Freelancers are often considered mavericks of the free market, those who are willing and able to provide their set of skills without being beholden to a boss. Technically they are simply those who run their own, humble small business, registered as a private entity. However, often they aren’t tied to the local environment as a tradesman firm might be. They can usually offer their services online, in a range of different fields. Some might be freelancers, some might be artists, some might be editors or proofreaders. There are a myriad of skills you can offer with full functionality online, and doing so can potentially help you achieve a worthwhile and lucrative alternate career.
However, establishing yourself is essential before you make this your mainstay of working effort. No one can simply offer their services online without a profile. This is why it’s important to build this in your own time, while you have more reliable means of income. Establishing yourself as a freelancer can be tough, but is more than possible if you work hard and act with professionalism. This guide can help you get started in the best manner possible:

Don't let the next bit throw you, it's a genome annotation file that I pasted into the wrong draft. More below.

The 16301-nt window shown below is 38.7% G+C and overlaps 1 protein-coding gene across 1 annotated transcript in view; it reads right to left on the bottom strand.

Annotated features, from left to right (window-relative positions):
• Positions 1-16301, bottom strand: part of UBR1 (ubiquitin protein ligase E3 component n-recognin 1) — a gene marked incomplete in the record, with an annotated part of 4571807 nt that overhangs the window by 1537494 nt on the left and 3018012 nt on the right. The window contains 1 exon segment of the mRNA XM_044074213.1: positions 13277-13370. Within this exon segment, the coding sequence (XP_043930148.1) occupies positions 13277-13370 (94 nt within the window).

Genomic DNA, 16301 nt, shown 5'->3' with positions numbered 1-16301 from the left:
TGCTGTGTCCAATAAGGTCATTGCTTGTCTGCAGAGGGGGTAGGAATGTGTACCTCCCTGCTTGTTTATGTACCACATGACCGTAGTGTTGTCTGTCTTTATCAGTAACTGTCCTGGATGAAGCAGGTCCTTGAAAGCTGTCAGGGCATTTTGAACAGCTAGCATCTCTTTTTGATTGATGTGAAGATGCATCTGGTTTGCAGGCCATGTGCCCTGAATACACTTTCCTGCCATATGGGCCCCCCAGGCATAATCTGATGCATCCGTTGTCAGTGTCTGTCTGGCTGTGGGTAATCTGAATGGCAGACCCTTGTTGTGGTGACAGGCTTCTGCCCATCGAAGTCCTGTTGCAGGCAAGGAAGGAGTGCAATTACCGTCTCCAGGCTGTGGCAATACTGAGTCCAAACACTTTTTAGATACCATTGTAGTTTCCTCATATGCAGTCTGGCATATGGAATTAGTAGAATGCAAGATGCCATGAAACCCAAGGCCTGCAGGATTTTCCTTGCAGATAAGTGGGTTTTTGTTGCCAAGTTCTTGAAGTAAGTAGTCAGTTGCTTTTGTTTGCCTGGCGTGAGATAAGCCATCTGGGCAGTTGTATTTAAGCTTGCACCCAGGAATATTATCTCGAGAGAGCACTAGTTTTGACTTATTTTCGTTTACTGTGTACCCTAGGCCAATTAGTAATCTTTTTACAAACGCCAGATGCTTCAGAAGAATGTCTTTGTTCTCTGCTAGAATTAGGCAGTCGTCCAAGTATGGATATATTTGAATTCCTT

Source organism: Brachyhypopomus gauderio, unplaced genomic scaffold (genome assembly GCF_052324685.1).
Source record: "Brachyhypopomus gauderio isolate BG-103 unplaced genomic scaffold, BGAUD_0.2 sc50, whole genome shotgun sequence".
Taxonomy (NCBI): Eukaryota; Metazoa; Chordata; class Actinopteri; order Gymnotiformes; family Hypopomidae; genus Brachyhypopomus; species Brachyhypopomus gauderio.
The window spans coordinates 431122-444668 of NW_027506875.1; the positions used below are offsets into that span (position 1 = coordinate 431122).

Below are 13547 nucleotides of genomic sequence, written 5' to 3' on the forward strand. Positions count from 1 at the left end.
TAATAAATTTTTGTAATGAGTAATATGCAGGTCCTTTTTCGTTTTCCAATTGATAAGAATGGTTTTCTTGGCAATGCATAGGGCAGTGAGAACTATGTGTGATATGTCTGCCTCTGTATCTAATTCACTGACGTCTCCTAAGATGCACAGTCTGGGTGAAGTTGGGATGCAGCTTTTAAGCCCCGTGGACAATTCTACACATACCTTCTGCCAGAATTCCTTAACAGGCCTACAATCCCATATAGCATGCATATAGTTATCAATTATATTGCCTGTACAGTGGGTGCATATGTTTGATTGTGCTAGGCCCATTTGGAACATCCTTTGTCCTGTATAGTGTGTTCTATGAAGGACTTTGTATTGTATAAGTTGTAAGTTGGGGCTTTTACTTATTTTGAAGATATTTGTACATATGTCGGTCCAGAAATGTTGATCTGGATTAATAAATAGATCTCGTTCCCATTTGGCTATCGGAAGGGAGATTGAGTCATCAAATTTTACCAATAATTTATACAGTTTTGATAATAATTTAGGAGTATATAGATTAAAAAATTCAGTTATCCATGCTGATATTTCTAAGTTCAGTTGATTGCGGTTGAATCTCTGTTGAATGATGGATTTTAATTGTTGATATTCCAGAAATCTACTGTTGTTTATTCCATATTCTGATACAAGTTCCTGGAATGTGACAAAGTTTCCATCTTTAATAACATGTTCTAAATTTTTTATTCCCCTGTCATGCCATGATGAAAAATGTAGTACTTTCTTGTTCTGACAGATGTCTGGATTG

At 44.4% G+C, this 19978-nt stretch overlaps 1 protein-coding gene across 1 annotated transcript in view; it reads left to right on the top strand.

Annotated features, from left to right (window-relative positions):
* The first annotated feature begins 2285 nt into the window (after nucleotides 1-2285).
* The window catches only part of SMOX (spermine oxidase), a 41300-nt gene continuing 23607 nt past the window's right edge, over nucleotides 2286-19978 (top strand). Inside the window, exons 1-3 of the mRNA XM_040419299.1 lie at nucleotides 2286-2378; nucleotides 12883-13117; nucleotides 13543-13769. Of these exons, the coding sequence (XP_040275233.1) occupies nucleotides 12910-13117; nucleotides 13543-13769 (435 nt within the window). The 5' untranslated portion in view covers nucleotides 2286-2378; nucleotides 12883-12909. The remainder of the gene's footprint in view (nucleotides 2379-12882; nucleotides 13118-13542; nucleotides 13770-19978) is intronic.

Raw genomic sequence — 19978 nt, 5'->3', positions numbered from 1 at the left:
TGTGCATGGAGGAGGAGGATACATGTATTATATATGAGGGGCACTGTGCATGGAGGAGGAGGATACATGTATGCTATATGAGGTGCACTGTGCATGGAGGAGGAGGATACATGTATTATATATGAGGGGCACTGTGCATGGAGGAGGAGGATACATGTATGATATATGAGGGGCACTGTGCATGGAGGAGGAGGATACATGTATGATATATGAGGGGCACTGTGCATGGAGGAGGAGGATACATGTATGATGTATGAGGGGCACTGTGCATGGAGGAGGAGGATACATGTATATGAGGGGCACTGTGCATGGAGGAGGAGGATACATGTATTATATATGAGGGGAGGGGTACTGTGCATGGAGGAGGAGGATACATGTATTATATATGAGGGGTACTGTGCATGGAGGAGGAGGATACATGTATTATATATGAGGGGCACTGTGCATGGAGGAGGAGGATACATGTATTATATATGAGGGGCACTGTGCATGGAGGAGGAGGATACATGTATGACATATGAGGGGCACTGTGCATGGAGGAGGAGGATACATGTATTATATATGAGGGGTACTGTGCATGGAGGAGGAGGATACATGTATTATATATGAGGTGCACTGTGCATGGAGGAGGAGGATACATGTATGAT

It can be extremely worthwhile to build up your portfolio before you begin offering your services online. If you want to work as a freelance writer, you will likely be expected to deliver a sample of your own work before you can expect anyone to hire you for a job worth doing. For example, if you hope to become a freelance movie reviewer online, a sought-after and highly-competitive field, you need a branching list of quality, well received reviews at your back. Without this, you cannot be trusted to complete a job, and no one will publish your work even online. This means that building a portfolio is equal parts delivering a finish product and adding it to your library to show off, and working hard to refine your overall competency.
If you’re a graphic designer, you will need work to show. If you’re a music producer, you need work to show. Your portfolio will be essential to building jobs - so be sure to make this your first and foremost priority.
All freelancers need a form of financing to help them through. Some might simply need to purchase a new piece of equipment to stay competitive in their field, while others may need to support themselves a little while completing a job. This is why making freelance work a secondary consideration can help you to no end while you establish yourself. Then, when regular work starts coming in, you might transition slowly to the secondary career if you can support yourself. It might be that while working both jobs, researching the best personal loans to potentially help you move forward and stay competitive can be worthwhile, but only if you have guaranteed pay dates upcoming.